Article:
Now understand, anyone can go to C. M. Almy’s website and order a stole and chasuble.  You don’t need an ordination certificate, just a credit card.  Anyone can put on the priest’s uniform.  But, like the TV doctor, the uniform doesn’t make the priest.  The uniform doesn’t change one’s identity.  The order is important:  identity first, then the uniform.

This brings us round to the second lesson for the morning, the reading from St. Paul’s Epistle to the Colossians.  Paul writes, in part, to make sure there are no play-actors in the church, to make sure that no one can say, “I’m not really a Christian; I just play one in the gathering” — or in the market or anywhere else:  no fake white linen robes — the baptismal garment of the saints — masking the identify of a pagan.  Remember the essential order:  identity first, then uniform.

That’s where Paul starts in our lesson from Colossians — with identity.  He writes to those who are “God’s chosen ones, holy and beloved” (Col 3:12a).  That’s their identity — chosen, holy, and beloved — and that identity is essential.  If we are not God’s chosen ones, if we are not the ones whom he has declared holy in Christ and whom he is sanctifying in the Spirit, if we are not his beloved ones, then nothing that follows makes any sense, nothing that follows is even possible.  Strip away for a moment all the characteristics you typically use to identify yourself:  your family relationships, your work, your hobbies and interests, your political affiliation, your church denomination, your cultural heritage, your place of residence, all of it.  When it is all stripped away, what is left of your identity?  What is most fundamental to it?  Who are you?  You are God’s chosen one, holy and beloved.  This is your true identity in Christ.  This is who you are and who you were made to be.  This is the identity — and the only identity — out of which you may truly live.  If this is not true of you, if you are not yet in Christ, not yet God’s chosen one, holy and beloved, then start there; seek the Lord, for he wills to be found.  Call upon him, for he is near.  Find a church; find a priest.  Turn to the Lord Jesus.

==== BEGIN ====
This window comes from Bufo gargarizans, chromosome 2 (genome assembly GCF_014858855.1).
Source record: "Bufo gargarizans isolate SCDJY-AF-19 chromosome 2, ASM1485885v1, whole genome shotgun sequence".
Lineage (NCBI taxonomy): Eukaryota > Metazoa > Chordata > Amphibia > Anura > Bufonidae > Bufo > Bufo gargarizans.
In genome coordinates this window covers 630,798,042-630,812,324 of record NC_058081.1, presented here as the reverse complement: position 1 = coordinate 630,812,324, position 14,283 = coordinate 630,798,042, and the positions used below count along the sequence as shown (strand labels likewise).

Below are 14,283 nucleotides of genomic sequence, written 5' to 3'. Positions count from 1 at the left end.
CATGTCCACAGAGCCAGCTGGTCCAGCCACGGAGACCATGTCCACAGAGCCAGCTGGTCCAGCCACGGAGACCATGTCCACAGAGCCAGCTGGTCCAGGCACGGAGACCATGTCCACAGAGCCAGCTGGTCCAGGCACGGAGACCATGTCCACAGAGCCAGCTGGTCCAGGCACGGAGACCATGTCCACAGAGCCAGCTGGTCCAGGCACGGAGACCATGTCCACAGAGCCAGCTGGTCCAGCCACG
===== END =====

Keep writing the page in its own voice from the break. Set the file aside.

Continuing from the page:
If this is your identity, then you may put on the uniform.  In fact, you must put on the uniform; it’s not optional.  The uniform of the saints is not made with fabric woven by men; it is made of Christ-like character imparted by the Holy Spirit.  Paul writes:

Colossians 3:12–13 (ESV): Put on then, as God’s chosen ones, holy and beloved, compassionate hearts, kindness, humility, meekness, and patience, 13 bearing with one another and, if one has a complaint against another, forgiving each other; as the Lord has forgiven you, so you also must forgive. 

This is the uniform of the saints, at least part of it; Paul has more to say.  But notice, even now, that when we are putting on this uniform, we are really putting on Christ.  Our hearts suffer with those who suffer, just as Christ suffered with us and for us.  We seek the lowly place, the place of kindness, humility, meekness and patience, just as Christ emptied himself in his incarnation — God in human flesh, the Uncreated Creator born of woman, the King of kings in a stable, the Lord of all a refugee, the one who spoke worlds into being making doors and tables in a carpenter’s shop.  We forgive one another just as Christ lived and died to forgive us.  Putting on the uniform is putting on Christ.